Meanwhile, for a sample of the vitriol emanating from the American opponents of ICC, see: America’s Survival, Inc. home page, where you learn the shocking truth about the United Nations and its International Criminal Court (ICC).
EFFECTIVE INTERNATIONAL CRIMINAL COURT IN JEOPARDY Rome, July 14, 1998 by Warren Allmand

The Proposed Ban on Advertising in Split Runs of U.S. Magazines
The truly schizophrenic nature of Canadians became very evident on this point of debate:
* We must come to grips with the fact that we are another Denmark or Norway, not a mega-market.
* A big problem in this country is that we can’t tell each other about ourselves and we can’t find the venue in which to do it. If we want to keep this country together, we have to talk about it and write about it for other Canadians, coast-to-coast. [but in a way that is interesting to the WORLD. DTN]
* People buy Time because they want to read American editorial comment.
* It should be noted that Time and Reader’s Digest have been excluded from the new policy.
* New York City accounts for a quarter of the advertising billing in the world. Canadians have to face this reality.
* This kind of nationalism is the nationalism of the 60’s or 70’s. In the era of globalization, it no longer flies. We need limited objectives and to do the things that we do well.
* The borders of the world are lifting and will soon disappear.
* Canadians are their own worst critics.
* We have a pretty good quality of life in this country and we are very civilized about major changes. There has been very little blood shed over the cultural revolution.
* Rather than complain about the policy announced by Minister Copps, let us work towards the solution that makes sense for all parties – strategic alliances between U.S. and Canadian magazine publishers.

The true nature of Canadians, native and naturalized, was evident when the evening ended. We all remained on good terms, chatted and slowly parted, still friends.

Wednesday Night #856 Most of Wednesday evening July 29, 1998 was taken up with Aviation, a subject close to the heart of the House and also of two welcome new participants, J. Robin Wohnsigl, VP Technical Operations of Air Canada and Carroll McCormick, a freelance writer on business and technical subjects, particularly air traffic control.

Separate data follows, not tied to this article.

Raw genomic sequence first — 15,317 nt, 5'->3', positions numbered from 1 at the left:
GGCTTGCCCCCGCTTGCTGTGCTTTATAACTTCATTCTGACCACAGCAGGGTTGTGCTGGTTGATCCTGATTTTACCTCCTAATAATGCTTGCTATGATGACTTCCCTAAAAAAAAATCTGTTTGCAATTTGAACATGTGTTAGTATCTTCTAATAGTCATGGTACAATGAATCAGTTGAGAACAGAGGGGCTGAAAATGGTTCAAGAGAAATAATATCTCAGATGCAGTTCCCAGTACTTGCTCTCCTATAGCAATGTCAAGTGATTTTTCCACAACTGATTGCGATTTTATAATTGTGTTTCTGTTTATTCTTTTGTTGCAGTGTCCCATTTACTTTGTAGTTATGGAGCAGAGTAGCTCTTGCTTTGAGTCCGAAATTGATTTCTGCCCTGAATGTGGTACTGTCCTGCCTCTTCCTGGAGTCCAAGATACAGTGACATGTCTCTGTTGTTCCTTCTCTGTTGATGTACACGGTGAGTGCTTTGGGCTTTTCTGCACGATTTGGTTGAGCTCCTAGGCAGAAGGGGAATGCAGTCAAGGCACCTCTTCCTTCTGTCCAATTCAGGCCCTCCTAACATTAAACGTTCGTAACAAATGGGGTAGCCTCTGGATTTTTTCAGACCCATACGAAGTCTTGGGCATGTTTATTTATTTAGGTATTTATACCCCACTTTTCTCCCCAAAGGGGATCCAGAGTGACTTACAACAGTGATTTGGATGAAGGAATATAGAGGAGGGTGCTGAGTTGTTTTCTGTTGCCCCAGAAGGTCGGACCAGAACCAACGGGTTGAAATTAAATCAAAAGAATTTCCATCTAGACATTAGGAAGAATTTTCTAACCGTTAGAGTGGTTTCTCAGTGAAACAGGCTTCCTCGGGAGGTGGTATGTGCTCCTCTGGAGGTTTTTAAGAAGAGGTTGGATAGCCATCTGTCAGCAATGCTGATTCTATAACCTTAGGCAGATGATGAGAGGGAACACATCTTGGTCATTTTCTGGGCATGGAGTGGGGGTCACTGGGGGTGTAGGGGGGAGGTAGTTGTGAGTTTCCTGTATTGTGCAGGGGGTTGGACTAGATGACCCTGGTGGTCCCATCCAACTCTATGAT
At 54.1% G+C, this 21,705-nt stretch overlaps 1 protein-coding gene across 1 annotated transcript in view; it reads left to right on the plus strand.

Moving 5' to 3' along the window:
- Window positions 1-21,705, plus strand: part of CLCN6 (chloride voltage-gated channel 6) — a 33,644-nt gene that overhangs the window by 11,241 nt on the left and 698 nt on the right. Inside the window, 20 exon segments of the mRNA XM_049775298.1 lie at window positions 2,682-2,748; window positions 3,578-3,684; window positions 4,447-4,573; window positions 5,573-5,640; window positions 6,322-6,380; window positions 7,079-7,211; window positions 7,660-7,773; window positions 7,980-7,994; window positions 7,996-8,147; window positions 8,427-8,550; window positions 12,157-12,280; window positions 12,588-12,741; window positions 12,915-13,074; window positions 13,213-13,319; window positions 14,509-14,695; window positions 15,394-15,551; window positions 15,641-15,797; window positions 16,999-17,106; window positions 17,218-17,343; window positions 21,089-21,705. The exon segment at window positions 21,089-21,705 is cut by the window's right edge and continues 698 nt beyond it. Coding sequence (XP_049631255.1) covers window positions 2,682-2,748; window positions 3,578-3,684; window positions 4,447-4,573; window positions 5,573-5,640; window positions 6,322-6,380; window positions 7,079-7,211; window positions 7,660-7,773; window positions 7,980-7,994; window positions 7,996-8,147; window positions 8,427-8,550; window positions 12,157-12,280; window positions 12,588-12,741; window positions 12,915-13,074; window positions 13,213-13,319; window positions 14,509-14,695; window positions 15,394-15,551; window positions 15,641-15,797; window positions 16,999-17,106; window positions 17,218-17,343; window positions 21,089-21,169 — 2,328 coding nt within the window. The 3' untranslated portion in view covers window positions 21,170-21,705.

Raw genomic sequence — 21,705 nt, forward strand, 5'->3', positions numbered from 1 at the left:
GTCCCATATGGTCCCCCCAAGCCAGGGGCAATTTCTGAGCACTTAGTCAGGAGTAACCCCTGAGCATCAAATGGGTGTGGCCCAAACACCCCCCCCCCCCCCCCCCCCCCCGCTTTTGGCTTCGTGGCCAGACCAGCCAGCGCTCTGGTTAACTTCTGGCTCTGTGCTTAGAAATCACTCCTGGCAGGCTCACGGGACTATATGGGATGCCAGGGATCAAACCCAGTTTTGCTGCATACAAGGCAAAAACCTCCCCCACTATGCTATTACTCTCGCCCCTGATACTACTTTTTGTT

J. Robin Wohnsigl DTN photo

J. Robin Wohnsigl

The evening began with a most complete and amusing video of aviation from the Tigger Moth to the 747 from the P51 to Stealth Bomber showing most of the aircraft captained by our guest Robin Wobnsigl in the USAF and/or our Host and chair David Nicholson in the RCAF and TCA. [these videos, shown on Wednesday nights, are compiled for the evening from the over 5000 hours of tapes collected over the last ten years, on almost any subject, and copies can be made for use in schools etc.] In this video we saw “The joy of flying in an Airline makes one want to buy an aircraft.” Time sharing fuels jet sales Bombardier, Buffett players in market where firms, the wealthy buy part of private plane.

The heady growth of “time-sharing” programs that allow companies and wealthy individuals to buy only part of a private jet is helping fuel a boom in business aircraft sales, pitting Bombardier Inc. against U.S. tycoon Warren Buffett.
The Stealth Bomber
An interesting discussion took place on unclassified information relating to the Stealth Bomber. This aircraft derives its stealthiness from its material as opposed to its shape. For this reason any water or condensation on its exterior renders it visible to radar. The stealth fighter on the other hand, is invisible to radar by virtue of its shape and its stealthiness is hence unaffected by water.
Mirabel